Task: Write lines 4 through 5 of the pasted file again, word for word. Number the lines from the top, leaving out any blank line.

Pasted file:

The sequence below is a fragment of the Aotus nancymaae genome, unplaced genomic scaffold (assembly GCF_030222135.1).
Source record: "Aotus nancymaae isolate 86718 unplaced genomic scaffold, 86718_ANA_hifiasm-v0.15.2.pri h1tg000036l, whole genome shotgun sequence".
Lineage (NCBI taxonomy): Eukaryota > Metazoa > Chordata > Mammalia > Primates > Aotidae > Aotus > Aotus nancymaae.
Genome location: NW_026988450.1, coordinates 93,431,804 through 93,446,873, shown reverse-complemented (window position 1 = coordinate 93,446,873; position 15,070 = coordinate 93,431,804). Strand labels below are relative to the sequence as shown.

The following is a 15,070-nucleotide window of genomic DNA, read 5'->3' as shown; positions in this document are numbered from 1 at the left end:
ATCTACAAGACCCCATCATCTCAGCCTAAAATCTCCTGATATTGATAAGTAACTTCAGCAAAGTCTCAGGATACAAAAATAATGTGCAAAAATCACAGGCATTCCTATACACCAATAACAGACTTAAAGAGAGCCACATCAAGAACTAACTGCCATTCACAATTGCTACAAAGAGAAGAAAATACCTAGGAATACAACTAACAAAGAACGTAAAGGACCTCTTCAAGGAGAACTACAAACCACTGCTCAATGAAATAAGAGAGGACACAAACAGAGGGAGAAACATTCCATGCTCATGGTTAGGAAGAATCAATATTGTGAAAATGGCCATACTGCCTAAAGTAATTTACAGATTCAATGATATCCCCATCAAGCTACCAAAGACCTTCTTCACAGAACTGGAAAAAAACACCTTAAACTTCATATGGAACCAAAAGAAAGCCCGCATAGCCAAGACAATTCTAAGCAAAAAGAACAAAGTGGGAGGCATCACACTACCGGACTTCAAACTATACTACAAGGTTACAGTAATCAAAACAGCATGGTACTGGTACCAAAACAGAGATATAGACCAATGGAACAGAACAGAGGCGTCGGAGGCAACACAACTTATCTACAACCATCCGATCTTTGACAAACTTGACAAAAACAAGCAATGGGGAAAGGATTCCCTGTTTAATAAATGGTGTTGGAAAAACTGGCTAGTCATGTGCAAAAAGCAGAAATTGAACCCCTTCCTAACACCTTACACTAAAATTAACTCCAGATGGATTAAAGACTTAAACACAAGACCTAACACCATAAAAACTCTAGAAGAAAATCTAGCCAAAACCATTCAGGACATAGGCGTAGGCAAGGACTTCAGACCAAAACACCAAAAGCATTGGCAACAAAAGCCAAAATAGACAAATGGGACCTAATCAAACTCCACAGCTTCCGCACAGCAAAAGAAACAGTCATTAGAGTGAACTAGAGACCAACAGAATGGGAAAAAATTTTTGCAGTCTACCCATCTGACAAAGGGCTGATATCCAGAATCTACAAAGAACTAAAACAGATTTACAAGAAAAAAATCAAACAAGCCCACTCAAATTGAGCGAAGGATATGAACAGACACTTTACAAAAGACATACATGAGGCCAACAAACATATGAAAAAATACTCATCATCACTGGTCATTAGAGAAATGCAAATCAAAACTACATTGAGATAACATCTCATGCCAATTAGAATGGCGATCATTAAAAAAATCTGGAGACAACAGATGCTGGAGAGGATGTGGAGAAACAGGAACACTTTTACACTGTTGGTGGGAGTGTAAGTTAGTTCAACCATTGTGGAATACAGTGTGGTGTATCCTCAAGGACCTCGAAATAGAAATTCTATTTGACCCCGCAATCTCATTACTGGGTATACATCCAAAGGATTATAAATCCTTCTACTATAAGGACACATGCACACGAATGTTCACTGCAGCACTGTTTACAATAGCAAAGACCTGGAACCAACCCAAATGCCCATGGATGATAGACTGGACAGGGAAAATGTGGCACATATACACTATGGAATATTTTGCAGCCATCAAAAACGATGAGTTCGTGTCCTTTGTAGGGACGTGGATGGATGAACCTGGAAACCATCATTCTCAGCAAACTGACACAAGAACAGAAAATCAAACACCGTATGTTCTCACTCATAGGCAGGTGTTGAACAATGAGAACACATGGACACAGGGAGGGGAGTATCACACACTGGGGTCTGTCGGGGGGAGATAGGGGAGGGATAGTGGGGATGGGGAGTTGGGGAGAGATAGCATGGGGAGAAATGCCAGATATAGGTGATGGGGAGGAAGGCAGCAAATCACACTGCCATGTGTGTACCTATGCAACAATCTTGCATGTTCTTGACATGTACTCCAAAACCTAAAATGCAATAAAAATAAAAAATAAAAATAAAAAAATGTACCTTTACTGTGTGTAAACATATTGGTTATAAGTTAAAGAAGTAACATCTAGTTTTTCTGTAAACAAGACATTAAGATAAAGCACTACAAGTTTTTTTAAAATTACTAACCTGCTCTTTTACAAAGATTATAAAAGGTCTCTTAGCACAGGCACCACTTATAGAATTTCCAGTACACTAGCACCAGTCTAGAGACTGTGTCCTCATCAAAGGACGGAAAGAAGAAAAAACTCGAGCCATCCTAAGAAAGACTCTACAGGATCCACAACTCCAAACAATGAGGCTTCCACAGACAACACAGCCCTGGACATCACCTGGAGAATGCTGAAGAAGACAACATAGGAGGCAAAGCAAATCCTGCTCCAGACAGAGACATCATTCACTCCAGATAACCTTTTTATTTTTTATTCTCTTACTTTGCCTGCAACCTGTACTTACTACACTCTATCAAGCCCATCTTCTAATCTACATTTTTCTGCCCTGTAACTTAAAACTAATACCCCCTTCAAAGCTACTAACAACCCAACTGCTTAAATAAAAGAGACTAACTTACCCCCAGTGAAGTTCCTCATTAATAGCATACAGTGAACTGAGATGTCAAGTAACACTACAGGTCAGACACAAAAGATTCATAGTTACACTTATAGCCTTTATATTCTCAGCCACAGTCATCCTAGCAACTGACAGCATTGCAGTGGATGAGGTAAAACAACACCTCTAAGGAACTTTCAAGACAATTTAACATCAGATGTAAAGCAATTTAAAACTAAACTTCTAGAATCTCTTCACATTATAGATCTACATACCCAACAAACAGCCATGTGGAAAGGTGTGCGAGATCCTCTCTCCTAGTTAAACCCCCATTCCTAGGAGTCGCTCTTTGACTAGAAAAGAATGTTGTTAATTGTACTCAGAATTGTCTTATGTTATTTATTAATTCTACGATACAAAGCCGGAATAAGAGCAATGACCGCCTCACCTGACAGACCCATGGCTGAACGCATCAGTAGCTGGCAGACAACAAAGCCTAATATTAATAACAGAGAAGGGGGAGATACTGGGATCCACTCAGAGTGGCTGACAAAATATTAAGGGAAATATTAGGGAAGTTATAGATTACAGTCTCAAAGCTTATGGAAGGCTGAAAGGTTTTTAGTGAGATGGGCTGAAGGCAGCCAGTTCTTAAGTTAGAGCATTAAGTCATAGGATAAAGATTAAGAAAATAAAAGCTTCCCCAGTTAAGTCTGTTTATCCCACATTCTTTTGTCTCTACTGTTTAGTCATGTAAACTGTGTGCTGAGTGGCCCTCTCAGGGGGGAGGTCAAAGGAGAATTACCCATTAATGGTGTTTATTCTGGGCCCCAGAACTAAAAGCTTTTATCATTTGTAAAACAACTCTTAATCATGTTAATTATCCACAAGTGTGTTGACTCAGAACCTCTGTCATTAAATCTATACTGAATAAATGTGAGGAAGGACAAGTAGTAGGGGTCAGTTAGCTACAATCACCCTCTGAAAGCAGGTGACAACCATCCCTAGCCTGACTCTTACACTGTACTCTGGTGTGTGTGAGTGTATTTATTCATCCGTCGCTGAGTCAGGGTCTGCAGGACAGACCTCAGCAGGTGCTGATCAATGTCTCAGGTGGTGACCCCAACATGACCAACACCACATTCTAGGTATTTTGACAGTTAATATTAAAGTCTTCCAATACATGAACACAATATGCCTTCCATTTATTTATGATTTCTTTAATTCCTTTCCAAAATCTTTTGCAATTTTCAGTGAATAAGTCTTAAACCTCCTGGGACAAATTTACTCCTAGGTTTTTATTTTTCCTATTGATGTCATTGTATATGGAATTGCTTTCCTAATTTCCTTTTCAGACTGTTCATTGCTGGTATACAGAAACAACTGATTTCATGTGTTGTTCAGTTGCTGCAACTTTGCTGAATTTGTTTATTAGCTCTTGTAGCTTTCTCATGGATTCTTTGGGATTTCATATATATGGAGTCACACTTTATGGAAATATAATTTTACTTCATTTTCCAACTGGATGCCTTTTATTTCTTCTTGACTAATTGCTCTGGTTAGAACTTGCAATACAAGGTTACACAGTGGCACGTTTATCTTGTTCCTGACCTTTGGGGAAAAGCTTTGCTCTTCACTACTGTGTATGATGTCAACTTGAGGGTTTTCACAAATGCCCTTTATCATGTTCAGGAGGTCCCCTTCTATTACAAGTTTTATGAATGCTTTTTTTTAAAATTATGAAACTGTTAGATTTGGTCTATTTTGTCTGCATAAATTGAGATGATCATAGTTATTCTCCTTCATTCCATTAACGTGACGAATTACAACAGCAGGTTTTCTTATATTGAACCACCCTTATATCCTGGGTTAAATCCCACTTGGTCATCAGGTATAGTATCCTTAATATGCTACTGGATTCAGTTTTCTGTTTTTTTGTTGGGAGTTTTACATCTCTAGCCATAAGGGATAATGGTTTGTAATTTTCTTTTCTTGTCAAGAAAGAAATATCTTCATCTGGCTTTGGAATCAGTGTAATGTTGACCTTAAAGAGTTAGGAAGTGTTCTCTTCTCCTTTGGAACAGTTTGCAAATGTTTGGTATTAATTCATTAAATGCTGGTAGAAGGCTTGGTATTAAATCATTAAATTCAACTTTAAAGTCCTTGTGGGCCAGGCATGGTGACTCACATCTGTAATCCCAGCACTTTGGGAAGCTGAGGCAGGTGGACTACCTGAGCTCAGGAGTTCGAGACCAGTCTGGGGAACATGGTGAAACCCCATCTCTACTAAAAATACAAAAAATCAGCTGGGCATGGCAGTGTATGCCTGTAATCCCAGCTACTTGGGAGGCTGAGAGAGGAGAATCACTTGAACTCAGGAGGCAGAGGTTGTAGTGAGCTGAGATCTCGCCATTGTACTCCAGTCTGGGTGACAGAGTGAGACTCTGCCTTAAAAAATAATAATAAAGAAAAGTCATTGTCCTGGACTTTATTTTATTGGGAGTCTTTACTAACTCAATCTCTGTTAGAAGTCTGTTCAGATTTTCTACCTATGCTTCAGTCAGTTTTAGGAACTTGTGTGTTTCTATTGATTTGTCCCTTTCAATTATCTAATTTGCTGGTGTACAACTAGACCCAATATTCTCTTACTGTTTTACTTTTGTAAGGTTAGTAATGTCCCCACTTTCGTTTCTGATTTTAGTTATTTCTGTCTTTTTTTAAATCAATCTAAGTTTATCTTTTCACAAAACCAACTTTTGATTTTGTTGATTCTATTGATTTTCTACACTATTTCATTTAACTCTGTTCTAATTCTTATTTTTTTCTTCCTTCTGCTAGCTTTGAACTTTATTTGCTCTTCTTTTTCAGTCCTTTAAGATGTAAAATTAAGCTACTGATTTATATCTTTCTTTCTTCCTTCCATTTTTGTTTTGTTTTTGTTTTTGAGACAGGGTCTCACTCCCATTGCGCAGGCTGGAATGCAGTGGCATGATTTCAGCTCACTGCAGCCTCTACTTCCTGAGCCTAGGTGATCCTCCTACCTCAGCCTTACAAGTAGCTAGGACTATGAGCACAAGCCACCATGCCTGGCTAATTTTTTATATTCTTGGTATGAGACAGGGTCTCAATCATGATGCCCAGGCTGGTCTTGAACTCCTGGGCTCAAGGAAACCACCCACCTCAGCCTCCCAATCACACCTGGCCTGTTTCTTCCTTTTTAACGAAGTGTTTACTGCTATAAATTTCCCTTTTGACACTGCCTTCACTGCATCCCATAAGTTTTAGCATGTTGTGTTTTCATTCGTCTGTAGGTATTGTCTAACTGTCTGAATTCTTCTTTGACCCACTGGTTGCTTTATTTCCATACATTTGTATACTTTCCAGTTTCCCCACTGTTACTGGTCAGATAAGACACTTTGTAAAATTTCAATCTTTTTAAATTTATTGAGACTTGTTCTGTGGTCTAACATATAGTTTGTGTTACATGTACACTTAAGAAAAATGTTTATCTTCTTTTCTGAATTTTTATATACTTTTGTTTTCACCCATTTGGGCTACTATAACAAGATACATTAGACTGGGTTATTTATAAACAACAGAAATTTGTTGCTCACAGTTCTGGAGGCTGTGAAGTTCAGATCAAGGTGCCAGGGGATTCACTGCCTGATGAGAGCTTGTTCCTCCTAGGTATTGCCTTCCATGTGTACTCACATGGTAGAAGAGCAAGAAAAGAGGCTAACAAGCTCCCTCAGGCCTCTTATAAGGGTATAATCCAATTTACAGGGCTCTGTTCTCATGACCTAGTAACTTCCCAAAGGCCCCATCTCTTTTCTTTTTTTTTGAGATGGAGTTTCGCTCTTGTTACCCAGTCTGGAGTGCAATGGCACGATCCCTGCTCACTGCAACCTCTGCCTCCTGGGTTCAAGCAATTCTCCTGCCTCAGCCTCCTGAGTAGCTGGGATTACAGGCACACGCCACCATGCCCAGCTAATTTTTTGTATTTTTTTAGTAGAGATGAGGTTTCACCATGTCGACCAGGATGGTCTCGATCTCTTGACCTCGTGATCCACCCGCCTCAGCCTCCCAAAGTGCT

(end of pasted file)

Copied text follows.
Genome location: NW_026988450.1, coordinates 93,431,804 through 93,446,873, shown reverse-complemented (window position 1 = coordinate 93,446,873; position 15,070 = coordinate 93,431,804). Strand labels below are relative to the sequence as shown.

The following is a 15,070-nucleotide window of genomic DNA, read 5'->3' as shown; positions in this document are numbered from 1 at the left end: